One interesting Smart Grid application is known as “energy breakdown,” or figuring out how much energy each appliance in your house uses. However, most energy breakdown methods depend on installing hardware in every house, which is hard to scale. This research video by my interviewee Nipun Batra (from IIIT Delhi) talks about how to scale energy breakdown using algorithmic methods. A short and interesting watch!
On August 28, I headed to Albert-Ludwigs University in Freiburg to meet with Sabine Reinecke, then a Ph.D. candidate (and now a post-doc) in the Chair of Forest and Environmental Policy. Her work examines climate change and biodiversity governance, in particular the interactions between different governance settings. During our meeting, we talked about various strategies for understanding environmental governance interactions. For context, we drew upon two of her studies: (1) an analysis of the REDD+ Partnership, an independent transnational exchange platform beside the United Nations Framework Convention on Climate Change (UNFCCC), and (2) a case study analysis of climate science and policy in Germany, the Netherlands, Switzerland, and the UK.
On September 4, I met with Professor Antonello Monti at RWTH Aachen University. Prof. Monti directs RWTH’s Institute for Automation of Complex Power Systems, working on topics such as monitoring and distributed intelligence for Smart Grids. He was also the technical manager for FINESCE, an EU-funded project running from 2013-15 that developed an open-IT infrastructure for Smart Grid-related applications. Prof. Monti and I sat down for an interview, and he also gave me a tour of his lab.
On September 10, I Skyped with a researcher at the Institute for Future Energy Consumer Needs and Behavior (FCN) at RWTH Aachen University. His work applies agent-based simulations, or models of interacting autonomous actors (“agents”) with encoded needs and/or preferences, to energy-related problems. He’s co-authored a number of papers in this area, including one on German biomass plant installation and one on the spread of solar PV systems in Italy. He is also working on projects involving techno-economic analyses of large energy systems and pricing/regulation in power markets. We talked primarily about the merits and limitations of agent-based modeling for Smart Grids and renewable energy.
On March 15, I Skyped with Dr. Klaus Kubeczko, a researcher at the Austrian Institute of Technology. As mentioned on his profile, Dr. Kubeczko studies research, technology, and innovation policy, with “a strong interest in socio-ecological-economic transitions and system innovations for sustainable development.” He is also the Operating Agent for the International Smart Grid Action Network (ISGAN)’s Smart Grid Transitions Annex, which is why we first met. Dr. Kubeczko told me about some of his projects and gave me his insights on European and global Smart Grids.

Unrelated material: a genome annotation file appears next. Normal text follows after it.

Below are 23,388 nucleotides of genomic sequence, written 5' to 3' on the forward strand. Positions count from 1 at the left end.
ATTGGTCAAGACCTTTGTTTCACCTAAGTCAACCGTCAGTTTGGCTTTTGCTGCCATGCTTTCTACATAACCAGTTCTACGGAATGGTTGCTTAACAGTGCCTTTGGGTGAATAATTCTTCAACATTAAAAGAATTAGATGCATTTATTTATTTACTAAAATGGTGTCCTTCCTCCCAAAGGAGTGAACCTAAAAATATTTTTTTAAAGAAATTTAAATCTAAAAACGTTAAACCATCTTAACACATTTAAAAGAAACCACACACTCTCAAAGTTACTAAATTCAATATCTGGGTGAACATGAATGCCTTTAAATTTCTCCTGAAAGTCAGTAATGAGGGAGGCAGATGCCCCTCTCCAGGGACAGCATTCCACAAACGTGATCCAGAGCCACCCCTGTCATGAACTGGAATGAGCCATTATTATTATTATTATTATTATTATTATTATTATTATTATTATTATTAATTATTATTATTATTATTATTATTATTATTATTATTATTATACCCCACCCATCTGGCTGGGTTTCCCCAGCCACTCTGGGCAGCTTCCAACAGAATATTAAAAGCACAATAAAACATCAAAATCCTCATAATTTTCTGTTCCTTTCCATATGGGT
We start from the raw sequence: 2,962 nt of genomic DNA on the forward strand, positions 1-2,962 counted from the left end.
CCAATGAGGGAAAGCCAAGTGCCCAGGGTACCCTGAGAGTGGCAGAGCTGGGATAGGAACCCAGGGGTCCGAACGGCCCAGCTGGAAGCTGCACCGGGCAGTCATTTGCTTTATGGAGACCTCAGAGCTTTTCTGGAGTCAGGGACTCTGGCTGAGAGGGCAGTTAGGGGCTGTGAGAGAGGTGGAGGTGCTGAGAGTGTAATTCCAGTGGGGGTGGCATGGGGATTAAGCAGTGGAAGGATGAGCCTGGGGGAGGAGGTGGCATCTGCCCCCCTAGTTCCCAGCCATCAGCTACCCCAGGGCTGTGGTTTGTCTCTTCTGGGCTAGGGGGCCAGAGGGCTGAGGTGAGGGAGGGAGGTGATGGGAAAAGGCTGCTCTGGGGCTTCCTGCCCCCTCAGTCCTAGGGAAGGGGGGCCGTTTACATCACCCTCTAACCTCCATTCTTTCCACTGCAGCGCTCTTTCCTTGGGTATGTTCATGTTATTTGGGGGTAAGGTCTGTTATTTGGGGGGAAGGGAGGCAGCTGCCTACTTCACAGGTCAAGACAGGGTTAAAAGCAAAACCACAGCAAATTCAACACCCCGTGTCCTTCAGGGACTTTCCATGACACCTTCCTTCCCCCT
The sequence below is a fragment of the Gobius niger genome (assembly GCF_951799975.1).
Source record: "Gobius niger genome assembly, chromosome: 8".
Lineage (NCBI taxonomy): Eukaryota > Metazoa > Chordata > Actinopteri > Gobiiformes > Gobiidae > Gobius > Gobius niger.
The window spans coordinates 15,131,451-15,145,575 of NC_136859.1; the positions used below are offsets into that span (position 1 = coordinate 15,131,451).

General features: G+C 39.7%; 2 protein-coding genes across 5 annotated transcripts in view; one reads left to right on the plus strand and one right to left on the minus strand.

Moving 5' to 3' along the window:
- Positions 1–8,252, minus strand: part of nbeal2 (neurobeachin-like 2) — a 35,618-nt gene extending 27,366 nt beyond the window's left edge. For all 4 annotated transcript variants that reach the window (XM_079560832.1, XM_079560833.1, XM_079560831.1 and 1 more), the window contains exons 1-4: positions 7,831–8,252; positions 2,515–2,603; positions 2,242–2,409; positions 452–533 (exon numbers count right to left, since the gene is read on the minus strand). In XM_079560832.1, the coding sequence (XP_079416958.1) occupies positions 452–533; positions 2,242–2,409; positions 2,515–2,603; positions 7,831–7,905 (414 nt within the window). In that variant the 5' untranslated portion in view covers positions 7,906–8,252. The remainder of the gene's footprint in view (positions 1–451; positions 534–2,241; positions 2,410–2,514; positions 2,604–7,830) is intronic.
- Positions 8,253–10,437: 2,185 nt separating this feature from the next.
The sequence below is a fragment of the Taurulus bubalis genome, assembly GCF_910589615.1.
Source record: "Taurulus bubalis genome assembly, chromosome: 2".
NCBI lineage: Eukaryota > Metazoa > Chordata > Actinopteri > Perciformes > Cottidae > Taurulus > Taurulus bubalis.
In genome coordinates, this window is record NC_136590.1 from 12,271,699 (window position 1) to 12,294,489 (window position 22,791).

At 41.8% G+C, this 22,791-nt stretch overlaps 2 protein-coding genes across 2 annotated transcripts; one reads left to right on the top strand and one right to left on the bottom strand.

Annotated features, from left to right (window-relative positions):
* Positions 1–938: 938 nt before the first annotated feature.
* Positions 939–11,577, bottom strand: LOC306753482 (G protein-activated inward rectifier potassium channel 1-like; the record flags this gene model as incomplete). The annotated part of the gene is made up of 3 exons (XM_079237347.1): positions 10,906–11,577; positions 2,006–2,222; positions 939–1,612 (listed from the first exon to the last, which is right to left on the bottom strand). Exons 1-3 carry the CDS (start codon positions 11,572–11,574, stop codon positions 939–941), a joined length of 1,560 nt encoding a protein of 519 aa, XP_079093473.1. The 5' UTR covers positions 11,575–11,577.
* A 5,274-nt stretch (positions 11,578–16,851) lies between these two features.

On April 11, I met with Dr. Kaoru Yamaguchi at the Institute of Energy and Economics Japan (IEEJ). Dr. Yamaguchi is a Senior Research Fellow and Assistant Director of IEEJ’s New and Renewable Energy & International Cooperation Unit. He also moderated a panel on the Integration of Smart Grids and Renewables at the International Smart Grid Action Network (ISGAN) Public Workshop in Yokohama last month. Dr. Yamaguchi shared some of his thoughts on Japanese Smart Grids and Smart Communities with me.
On September 2, I met with Jennifer McIntosh, Head of Secretariat at the International Solar Energy Society (ISES). ISES is a global membership organization of researchers that, as stated on its website, “works to achieve 100% renewable energy for all, used efficiently and wisely, by providing the global renewable energy community with a collective, scientifically credible voice and up-to-date information gathered and synthesized by its talented members.” I met Ms. McIntosh at the organization’s headquarters in Freiburg.
Ms. McIntosh told me that ISES is just starting to bring Smart Grids into its fold, since Smart Grids become important as renewables scale up. In order to advance the global transition to a 100% renewable energy world, Smart Grids are an important area of focus. In particular, smaller grids can play an important role in not only increasing energy access but creating efficient and reliable networks of decentralized renewable energy. While many emphasize the necessity of building large scale “renewable energy highways” of power lines running from north to south, local approaches that give power to the people are already feasible and working. Community-owned renewable energy brings in stakeholders beyond the big energy companies and minimizes the losses that come with transporting power long distances. For these approaches, Smart Homes, storage, power-to-gas techniques, and other large infrastructural changes become necessary. Ms. McIntosh pointed out that we’ve gone through such large infrastructural changes before — specifically, when transitioning from buggies to combustion engine-driven transport — so we can do it again.
On September 1, I Skype-interviewed Chelsea Tschoerner. Ms. Tschoerner is a Ph.D. candidate at the University of Freiburg, studying sustainable mobility in Munich. She told me quite a bit about Munich and its interesting constellation of actors. We then discussed how lessons from her work apply more generally to sustainability policy research.
On October 1, I interviewed Wolfgang Teubner of ICLEI – Local Governments for Sustainability. Mr. Teubner is ICLEI’s Regional Director for Europe and Managing Director of the ICLEI European Secretariat. I originally met him at the S3C Final Conference and was delighted to interview him one-on-one (via Skype) a week later.